Some holes in your past just can't be filled.  You look back on them, every once in a while, you trip and fall because of one, but usually, you just find a way to tiptoe around them.  
A few posts ago, I mentioned that my parents divorced.  Like, most my age, I was raised by a single parent and things were rough, but I didn't know any better.  And that was OK.  My dad left a few days before Christmas when I was twelve.  It was a day before my younger sisters birthday.  We learned to get along, just us girls.  My mom was excited by the prospects of not having to 'be home by a certain time' and she filled her holes with antiques and bargains at Target.  
Things were fine (if you overlook the battle with child support where I was forced at a young age to call my dads mother and beg her to call her son and ask her to convince him to pay it, only to have her hang up on me).
Until I turned 15 and my dad started sending letters to my sisters and I that spoke very poorly of my mother (an opinion that ten years later I agree with). I ended up standing up to him, and telling him that I didn't think that kind of behavior was acceptable.
A few weeks later was Parent-Teacher conferences at our schools.  My mom had to visit about a dozen teachers (three kids, each with about 4 teachers), starting at noon, and she didn't get home until late- like 8 p.m. My middle sister was on student council, so she was at school directing lost parents.  Leaving me with my youngest - and mentally handicapped- sister, home early.  Which was fine.  Until I got the mail.  There was a letter addressed to me from a company called "Child Find America."  It informed me that the man I call my dad was not my father.  Another man was, and identified one of my mother's friends brother as my biological father.  So, I sat at home, alone, with the weight of the world on my tiny, teen shoulders.  Even at 15, I knew better, whether or not the content of this letter was true, I knew that the sender was fake.  The letter was typed, but not by computer.  It was laced with typos and inaccuracies.  There was no letterhead.  And the reference to a person- how would a company even know that I knew that woman?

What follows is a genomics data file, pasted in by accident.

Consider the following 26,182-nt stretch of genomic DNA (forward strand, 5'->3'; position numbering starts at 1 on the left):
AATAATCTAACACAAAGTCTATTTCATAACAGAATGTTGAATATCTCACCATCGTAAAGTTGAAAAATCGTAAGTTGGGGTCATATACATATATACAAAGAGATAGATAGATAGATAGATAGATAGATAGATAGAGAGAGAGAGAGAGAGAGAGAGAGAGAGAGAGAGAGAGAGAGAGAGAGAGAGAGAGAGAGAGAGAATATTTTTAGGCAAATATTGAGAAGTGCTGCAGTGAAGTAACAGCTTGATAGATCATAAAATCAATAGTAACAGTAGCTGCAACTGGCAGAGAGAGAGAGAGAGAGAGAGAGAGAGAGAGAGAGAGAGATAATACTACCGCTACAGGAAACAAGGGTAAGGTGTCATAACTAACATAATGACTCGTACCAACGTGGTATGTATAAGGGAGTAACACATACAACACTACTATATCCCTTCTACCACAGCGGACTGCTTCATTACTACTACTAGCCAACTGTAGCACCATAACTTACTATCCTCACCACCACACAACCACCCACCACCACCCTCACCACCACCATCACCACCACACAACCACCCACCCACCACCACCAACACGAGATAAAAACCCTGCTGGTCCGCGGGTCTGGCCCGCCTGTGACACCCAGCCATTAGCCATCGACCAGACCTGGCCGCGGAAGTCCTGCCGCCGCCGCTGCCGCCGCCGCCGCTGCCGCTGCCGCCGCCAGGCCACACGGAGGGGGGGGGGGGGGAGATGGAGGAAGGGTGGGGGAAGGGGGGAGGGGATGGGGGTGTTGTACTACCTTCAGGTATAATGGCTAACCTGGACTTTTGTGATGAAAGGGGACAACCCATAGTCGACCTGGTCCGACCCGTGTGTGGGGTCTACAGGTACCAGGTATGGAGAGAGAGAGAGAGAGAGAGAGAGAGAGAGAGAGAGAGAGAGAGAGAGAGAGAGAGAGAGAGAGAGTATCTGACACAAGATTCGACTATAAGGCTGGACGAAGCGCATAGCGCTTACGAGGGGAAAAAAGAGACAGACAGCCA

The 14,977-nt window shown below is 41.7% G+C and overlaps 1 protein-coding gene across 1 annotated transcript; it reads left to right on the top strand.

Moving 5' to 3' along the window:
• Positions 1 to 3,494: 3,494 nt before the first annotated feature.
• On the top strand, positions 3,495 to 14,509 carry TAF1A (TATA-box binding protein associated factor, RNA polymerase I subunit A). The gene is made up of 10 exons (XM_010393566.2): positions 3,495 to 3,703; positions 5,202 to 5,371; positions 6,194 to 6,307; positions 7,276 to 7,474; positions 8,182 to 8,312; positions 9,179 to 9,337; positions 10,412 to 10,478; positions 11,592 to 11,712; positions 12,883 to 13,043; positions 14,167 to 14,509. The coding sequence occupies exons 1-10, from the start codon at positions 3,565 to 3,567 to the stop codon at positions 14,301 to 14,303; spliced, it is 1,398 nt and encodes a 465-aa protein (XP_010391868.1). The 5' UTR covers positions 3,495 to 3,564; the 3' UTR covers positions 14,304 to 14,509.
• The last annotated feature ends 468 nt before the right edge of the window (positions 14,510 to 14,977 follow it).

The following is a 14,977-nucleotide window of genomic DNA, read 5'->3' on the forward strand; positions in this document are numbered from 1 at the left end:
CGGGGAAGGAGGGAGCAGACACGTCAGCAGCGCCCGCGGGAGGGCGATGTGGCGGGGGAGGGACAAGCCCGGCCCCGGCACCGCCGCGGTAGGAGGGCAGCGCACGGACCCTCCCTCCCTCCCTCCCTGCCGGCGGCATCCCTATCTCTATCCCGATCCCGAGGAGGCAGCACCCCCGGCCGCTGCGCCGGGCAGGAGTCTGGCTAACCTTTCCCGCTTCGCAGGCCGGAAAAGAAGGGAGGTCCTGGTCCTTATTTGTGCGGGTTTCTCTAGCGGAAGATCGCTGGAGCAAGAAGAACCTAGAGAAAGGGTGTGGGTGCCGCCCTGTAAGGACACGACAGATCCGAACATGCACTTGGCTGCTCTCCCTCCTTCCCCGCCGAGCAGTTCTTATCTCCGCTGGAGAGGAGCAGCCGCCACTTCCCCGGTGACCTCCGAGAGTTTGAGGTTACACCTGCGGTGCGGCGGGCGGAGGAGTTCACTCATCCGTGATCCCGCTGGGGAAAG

It was sent by an individual.  But who?  For the longest time, I believed it was my dad.  (Note, I call the man who raised me, "dad" and the man who made me, "father.")  It could have been my new step-mother.  She was not warmly welcomed by my sisters and I.  Several years later, I began to think it was my mother.  Either way, some adult was playing a very mean game, and I was simply a pawn.  
When my mom came home that night, I confronted her, my face red and splotchy from crying all day.  I didn't know who to call.  Who I could talk to.  Was it true?  Did my grandparents know?  Did my dad know?  Did my father know I even existed?  I mean, he had to.  I had met my grandparents, except I didn't know they were my grandparents.  I had seen pictures of their son- my father, I just didn't know he was my father.  

This story continues.  I will finish later today, or tomorrow.  Because even at 28, those holes still trip me up, still play a big part in my life.


  1. So I'm curious to find out...was the letter true? Even if it was, it's totally unbelievable to me that a grandmother would hang up on a grandchild! That's awful! "Real" grandchild or not, you don't treat children that way.

    I'm so sorry. This is so very sad. :(

  2. Wow, what a crazy story. I can't believe that you had to go through that at such a young age. I went through a different, but still icky, thing at 15 as well. It truly does shape the rest of your life.
    Stay strong.